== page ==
Inside this issue, you’ll find an excellent article on the status of the British Columbia fishing industry. In the article, reporter Norris Comer states that “A myriad of challenges face B.C. fisheries, with the threatened Pacific salmon stocks taking center stage.”
But in addition to the article in this issue, there’s an article published by Canada’s National Observer, a news and analysis website.
In the National Observer article, reporter Rochelle Baker declares that British Columbia’s commercial salmon fleet is “clearly in the midst of transformative change.”
The federal government in Ottawa has shuttered about 60% of B.C.’s commercial fisheries since 2021, and in December, launched a buyback program to lure fish harvesters to exit the industry to protect plummeting salmon stocks.
According to Fisheries and Oceans Canada, many salmon stocks are declining to historic lows, due to climate change, habitat loss and other adverse impacts on Pacific salmon.
“What’s less evident is who will remain on the water with access to salmon as the federal government reshapes the industry that was once the backbone of the coast,” Baker reported. “But many suspect large corporations and investors that never set boots on the deck of a fishing vessel will continue to prosper while independent harvesters and coastal communities languish.”
According to Jim McIsaac, vice-president of the Canadian Independent Fish Harvesters’ Federation, a pattern of fishing licenses and quota concentrated in the hands of large seafood processing companies is firmly entrenched in B.C.
“If Fisheries and Oceans Canada fails to make policy changes as the salmon licenses and total catch decline, fishing wealth will continue to slip away to urban areas and those with lots of capital,” Baker reported.
The National Observer article also delves into the buyback program, an issue that you can read more about on Page 11 of this magazine.
In the article, we report that there’s a total of 85 active marine finfish licenses (for open-net pen farms) in British Columbia, of which 84 licenses were reissued this past summer, expiring on June 30, 2024.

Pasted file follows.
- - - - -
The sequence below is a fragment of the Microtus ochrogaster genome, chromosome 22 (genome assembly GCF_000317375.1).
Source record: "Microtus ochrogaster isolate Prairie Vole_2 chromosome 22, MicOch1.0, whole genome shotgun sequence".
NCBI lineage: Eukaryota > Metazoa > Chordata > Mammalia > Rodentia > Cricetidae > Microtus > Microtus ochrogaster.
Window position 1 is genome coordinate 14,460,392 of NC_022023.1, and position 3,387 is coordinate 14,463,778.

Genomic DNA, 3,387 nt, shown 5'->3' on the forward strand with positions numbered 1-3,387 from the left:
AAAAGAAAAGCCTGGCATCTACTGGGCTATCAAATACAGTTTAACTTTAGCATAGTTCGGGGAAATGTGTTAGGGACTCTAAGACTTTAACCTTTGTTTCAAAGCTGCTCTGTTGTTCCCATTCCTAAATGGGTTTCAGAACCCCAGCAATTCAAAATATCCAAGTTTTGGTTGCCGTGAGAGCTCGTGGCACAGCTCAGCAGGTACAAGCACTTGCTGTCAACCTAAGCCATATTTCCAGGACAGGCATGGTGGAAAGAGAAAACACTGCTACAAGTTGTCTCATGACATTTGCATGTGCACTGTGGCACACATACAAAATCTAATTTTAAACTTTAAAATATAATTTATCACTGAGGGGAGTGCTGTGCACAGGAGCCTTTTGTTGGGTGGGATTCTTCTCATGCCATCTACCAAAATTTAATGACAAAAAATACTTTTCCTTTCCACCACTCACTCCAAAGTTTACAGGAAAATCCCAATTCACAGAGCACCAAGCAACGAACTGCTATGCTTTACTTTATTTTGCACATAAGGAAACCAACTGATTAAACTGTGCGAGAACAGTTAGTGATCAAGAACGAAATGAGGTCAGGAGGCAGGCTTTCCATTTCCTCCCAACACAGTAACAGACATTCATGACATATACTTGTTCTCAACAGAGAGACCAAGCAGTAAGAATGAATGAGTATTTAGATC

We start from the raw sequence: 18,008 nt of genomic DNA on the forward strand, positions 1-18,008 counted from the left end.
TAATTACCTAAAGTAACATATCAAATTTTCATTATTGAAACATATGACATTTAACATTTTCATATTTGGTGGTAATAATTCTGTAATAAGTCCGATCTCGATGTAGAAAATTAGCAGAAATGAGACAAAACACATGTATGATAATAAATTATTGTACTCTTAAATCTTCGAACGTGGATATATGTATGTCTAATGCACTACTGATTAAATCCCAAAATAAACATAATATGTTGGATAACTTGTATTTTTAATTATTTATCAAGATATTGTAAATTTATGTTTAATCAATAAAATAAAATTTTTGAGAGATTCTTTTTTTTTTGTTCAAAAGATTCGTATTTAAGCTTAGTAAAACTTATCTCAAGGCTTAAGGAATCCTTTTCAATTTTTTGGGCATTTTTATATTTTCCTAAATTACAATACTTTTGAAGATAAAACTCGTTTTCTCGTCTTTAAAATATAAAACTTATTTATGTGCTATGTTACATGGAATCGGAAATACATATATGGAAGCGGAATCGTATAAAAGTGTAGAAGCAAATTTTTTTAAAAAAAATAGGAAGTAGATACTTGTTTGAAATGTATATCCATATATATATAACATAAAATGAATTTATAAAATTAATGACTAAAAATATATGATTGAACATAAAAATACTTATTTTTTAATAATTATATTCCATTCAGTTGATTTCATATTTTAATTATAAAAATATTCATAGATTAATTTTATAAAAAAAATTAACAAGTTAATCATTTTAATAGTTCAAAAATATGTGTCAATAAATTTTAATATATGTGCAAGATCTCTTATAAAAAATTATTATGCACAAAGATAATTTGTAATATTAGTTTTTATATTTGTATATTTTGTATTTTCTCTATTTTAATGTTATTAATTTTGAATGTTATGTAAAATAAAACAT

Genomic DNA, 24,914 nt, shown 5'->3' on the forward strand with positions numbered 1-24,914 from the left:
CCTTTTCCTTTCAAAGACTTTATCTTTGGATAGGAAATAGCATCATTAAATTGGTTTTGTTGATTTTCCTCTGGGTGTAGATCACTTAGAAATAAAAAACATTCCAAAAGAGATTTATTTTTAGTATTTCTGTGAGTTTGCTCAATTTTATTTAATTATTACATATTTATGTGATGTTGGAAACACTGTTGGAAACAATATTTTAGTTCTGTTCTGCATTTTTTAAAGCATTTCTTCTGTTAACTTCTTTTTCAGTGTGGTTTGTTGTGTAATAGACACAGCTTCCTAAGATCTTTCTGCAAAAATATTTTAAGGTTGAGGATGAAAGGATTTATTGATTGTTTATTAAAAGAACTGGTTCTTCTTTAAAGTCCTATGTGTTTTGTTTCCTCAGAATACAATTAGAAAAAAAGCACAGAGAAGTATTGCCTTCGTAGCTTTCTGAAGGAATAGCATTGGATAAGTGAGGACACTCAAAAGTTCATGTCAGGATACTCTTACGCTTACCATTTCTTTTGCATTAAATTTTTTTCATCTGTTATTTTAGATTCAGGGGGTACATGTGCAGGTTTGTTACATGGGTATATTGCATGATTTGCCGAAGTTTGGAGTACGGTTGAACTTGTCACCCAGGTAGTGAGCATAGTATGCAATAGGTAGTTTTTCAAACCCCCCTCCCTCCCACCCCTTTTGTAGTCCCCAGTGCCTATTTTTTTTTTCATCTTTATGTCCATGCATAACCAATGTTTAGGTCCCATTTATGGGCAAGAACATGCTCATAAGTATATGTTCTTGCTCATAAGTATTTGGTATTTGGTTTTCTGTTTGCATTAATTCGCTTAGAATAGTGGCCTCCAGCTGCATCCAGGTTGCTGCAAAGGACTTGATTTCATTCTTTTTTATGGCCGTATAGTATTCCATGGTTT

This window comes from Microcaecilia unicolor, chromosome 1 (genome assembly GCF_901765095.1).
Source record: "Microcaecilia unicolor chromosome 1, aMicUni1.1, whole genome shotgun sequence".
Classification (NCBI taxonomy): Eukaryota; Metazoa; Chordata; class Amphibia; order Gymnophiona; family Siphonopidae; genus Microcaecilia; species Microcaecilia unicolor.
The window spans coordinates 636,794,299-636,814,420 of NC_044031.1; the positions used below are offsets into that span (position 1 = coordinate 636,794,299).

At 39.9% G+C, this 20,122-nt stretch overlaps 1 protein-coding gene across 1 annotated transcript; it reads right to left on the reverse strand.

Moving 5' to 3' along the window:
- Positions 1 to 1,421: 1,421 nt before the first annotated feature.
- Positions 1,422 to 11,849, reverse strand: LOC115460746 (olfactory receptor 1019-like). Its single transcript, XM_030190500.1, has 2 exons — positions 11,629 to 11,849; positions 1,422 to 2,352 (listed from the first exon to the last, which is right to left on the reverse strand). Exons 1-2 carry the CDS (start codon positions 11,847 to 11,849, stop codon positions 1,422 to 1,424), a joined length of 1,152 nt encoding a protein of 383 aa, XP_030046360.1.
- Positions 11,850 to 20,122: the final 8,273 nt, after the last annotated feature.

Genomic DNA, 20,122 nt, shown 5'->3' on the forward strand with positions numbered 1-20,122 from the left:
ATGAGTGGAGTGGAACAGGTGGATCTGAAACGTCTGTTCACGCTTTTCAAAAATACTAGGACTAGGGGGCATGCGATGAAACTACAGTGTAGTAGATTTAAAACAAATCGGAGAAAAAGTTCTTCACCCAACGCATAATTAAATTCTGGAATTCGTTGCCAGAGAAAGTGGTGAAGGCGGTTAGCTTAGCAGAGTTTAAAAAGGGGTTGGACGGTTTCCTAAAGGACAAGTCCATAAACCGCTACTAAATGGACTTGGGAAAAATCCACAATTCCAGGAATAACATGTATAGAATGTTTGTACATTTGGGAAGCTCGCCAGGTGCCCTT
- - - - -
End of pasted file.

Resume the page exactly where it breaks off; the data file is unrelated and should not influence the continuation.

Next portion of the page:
“Climate change, habitat degradation, pollution, land and water use, acute events like toxic spills and landslides, and fishing pressure have wreaked havoc on many Pacific salmon stocks, and we must address this crisis head on,” Minister of Fisheries, Oceans and the Canadian Coast Guard Joyce Murray is quoted as saying.
“Wild Pacific salmon are an iconic keystone species in British Columbia that are facing historic threats,” Murray said. “Our government is taking action to protect and return wild salmon to abundance and ensure Canada is a global leader in sustainable aquaculture.”
Ruth Salmon, interim executive director of the BC Salmon Farmers Association, called the license renewal plan an opportunity to work with all levels of government, including First Nations, to secure a future that will benefit Indigenous and non-Indigenous coastal communities, meet the global demand for healthy, affordable seafood, and support the continued protection and restoration of wild Pacific salmon.
However, Joy Thorkelson of the United Fishermen and Allied Workers’ Union, told the National Observer that she thinks that most of the license buybacks will involve “low-hanging fruit”: inactive licenses bought cheap or inherited by people not involved in the industry or harvesters who have recently retired due to ongoing declines in the commercial salmon sector.
The ministry hasn’t clarified when, how or if equitable distribution of fishing benefits, including quota or licenses, is part of the plan for the fishery once the buyback process is complete in three years.
The full National Observer article can be read online at https://tinyurl.com/42uk9y8r. Our own reporting on BC commercial fisheries issues can be found on Page 30 of this magazine.
The various issues that BC fishermen are dealing with are serious and complex. And as the months and years roll by, we’ll track all of them for you here in the pages of Fishermen’s News.
Managing Editor Mark Nero can be reached at email@example.com